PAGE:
First of all, this review will try not to reveal any spoilers for the fourth season of “Game of Thrones.”
However, many, like me, have read the books. So last season's infamous Red Wedding was not a surprise. The way it was, um, executed, however, was indeed surprising.
The ability for the HBO series to interpret the story its own way is what has made it even more compelling than the George R.R. Martin novels called “Game of Thrones: A Song of Ice and Fire” that it is based on.
Season four of the show is essentially the latter half of Martin's third novel, “A Storm of Swords.” That title alone should give you a clue to this year's tone.
The first episode, airing Sunday, helps refamiliarize audiences with the nearly 30 principal characters while setting up the mayhem that is sure to ensue. Rest assured that by the end of the episode there will be a reminder of just how bloody good the series can be.
If the old stage axiom is that you hang the guns on the wall in the first act so they will used in the third act, then “Thrones” is putting up an arsenal.
For those who haven't jumped on the “Thrones” bandwagon yet, explaining its myriad plotlines set in the seven kingdoms of Westeros and beyond would be nearly impossible. The highly rated series averaged 14.3 million viewers last year, but is in fact a worldwide phenomenon. HBO is in 40 million households in the U.S. and some 140 million worldwide. Throw in later viewings and DVD sales, and you begin to get an idea of how big “Thrones” is.
This year's episodes reportedly were budgeted at $6 million, and they look it. Part spectacle, the series also has great storytelling, with plenty of political machination and emotional drama with unexpected though very dark comic elements, making its breadth unique for television. No matter what your taste, it's easy to get caught up in its sweep and scope.
Though Martin's complex tale can be cumbersome at times, the series has deftly juggled the stories; it pushes the action and rarely lags.
The executive producers and author Martin, who is also a producer, don't seem adverse to change when it comes to the show.
The “Storm of Swords novel was so compelling and large, it needed to be broken up into two seasons. While there will be no attempt to dissect the first episode, we can bring you up to date a bit and remind you death awaits. Season four, aptly enough, is called “All Men Must Die.” “Thrones” has never had any problem killing off main characters, both likable and unlikable.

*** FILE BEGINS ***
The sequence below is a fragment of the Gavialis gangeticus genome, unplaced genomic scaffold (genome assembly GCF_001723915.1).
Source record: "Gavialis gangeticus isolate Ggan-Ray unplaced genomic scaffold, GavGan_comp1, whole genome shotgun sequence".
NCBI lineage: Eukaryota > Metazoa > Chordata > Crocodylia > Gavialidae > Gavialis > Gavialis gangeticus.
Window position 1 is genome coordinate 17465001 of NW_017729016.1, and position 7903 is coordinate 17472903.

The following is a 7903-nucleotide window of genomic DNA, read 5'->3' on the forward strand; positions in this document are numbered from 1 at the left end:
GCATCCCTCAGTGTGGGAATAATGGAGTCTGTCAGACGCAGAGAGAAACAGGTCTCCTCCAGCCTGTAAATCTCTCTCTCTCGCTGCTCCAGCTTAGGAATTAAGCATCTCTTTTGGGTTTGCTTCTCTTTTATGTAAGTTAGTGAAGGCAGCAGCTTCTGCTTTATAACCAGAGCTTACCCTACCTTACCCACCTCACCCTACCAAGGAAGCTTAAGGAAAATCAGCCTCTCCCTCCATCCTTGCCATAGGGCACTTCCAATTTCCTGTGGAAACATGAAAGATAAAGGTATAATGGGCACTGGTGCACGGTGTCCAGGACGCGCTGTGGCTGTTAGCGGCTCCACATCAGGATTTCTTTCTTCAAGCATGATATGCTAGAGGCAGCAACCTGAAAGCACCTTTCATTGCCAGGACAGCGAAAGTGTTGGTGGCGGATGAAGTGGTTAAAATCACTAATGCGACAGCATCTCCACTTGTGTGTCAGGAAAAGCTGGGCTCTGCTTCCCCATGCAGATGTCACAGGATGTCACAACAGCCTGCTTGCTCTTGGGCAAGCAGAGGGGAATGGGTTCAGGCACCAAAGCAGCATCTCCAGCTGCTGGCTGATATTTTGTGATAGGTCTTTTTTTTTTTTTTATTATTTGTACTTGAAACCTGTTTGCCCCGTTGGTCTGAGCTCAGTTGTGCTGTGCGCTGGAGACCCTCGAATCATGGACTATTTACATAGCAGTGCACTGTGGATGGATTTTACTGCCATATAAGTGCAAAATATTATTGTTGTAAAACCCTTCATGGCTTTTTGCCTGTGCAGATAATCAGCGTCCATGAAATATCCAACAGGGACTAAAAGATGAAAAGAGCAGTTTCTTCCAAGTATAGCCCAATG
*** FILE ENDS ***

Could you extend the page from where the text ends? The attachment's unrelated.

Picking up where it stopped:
As season four opens, both Stark daughters — now orphans after the slayings of their parents (in different seasons) — are in peril. The youngest, Arya (Maisie Williams), is being kidnapped by the giant mercenary called the Hound (Rory McCann). Her survival instincts and thirst for revenge, however, make her dangerous in her own way.
Sansa Stark (Sophie Turner) has been married off against her will to Tyrion Lannister (Peter Dinklage), who — while sympathetic toward her — understands her life isn't worth much in the current political landscape.
King's Landing is ruled by teenage King Joffrey (Jack Gleeson), a bit of a sadist who is guided by his plotting grandfather (Charles Dance).
The city awaits the wedding of the monarch and Lady Margaery Tyrell (Natalie Dormer). Meanwhile, Cersei (Lena Headey) is giving the cold shoulder to her maimed brother Jaime (Nikolaj Coster-Waldau) with whom she had an incestuous relationship. To add spice to the situation, newcomer Prince Oberyn Martell ( Chilean actor Pedro Pascal ) has arrived for the festivities, seemingly intent on satisfying an old grudge.
In the far north, barbarians are over the wall and threatening to overrun the Night's Watch fortress at Castle Black. One of the Watch's members, Jon Snow (Kit Harington), prepares for the attack, knowing his ex-lover, Ygritte (Rose Leslie), is among the outliers and feeling betrayed.
Across the sea, Queen Daenerys (Emilia Clarke) has gathered a formidable army, mostly of loyal former slaves, with the intent on taking back the seven kingdoms of Westeros. On the way, she and her now large dragons are laying waste to everything in their path.
Obviously, “Thrones” isn't everyone's cup of tea. Martin's fantasy world — partially inspired by England's fratricidal War of the Roses — is filled with brutal moments, sex, nudity, unquenchable thirsts for power and simple nastiness. Gods are worshipped but they don't seem to be merciful.
Even if it is occasionally overstuffed and the violence and sex gratuitous, I much prefer ‘Thrones” to most of the comic-book nonsense aimed at adolescents that predominates the big screen. A little bit of magic and dragons are fine — but enough with aliens and superheroes.
GAME OF THRONES
When: 9 p.m. Sunday
Follow Rob Lowman on Twitter: @roblowman1